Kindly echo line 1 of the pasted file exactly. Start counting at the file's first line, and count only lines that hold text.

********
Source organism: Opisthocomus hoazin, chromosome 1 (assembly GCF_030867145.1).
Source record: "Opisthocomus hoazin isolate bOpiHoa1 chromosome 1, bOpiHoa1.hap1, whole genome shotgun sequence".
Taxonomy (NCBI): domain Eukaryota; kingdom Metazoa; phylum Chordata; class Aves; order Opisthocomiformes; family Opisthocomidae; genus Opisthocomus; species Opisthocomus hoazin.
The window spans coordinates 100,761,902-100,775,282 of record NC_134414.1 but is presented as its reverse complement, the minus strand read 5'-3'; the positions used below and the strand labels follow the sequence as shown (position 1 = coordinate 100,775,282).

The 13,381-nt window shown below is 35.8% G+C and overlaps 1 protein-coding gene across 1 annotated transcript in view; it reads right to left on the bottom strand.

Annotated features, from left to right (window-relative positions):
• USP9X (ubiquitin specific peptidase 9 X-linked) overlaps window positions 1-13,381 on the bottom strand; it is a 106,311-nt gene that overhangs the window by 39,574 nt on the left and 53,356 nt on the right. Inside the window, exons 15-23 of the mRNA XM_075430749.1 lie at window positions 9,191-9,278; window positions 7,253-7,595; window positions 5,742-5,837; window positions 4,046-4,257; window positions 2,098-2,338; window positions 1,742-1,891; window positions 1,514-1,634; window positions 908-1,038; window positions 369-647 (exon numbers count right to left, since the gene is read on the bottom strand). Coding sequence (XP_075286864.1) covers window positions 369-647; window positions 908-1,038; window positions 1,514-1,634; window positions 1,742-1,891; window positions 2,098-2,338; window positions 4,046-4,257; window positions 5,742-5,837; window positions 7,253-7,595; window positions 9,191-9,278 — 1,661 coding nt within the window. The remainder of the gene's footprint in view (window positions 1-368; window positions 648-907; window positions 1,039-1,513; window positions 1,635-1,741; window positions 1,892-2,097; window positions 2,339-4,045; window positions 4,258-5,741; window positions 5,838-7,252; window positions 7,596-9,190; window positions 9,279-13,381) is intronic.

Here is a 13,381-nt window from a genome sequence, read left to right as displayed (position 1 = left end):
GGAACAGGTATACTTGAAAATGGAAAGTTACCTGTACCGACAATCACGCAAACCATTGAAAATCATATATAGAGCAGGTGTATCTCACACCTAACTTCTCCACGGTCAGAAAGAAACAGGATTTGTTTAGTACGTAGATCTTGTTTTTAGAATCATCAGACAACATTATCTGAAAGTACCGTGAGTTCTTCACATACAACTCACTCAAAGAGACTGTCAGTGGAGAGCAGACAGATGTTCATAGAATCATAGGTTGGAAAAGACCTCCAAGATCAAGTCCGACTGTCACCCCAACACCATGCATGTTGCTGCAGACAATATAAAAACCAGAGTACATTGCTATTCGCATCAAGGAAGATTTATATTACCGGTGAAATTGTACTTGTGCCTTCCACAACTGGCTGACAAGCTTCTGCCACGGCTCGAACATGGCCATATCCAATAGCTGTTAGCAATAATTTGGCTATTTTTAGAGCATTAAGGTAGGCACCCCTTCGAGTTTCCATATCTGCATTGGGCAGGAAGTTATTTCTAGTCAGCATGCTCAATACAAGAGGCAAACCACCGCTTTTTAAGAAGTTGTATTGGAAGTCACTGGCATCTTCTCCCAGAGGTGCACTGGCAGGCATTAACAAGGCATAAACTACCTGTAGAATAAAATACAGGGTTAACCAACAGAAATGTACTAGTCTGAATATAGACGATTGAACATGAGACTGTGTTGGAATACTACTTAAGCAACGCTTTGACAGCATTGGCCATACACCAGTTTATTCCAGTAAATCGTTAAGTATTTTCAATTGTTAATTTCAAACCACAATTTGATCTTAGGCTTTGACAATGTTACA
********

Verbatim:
Source organism: Opisthocomus hoazin, chromosome 1 (assembly GCF_030867145.1).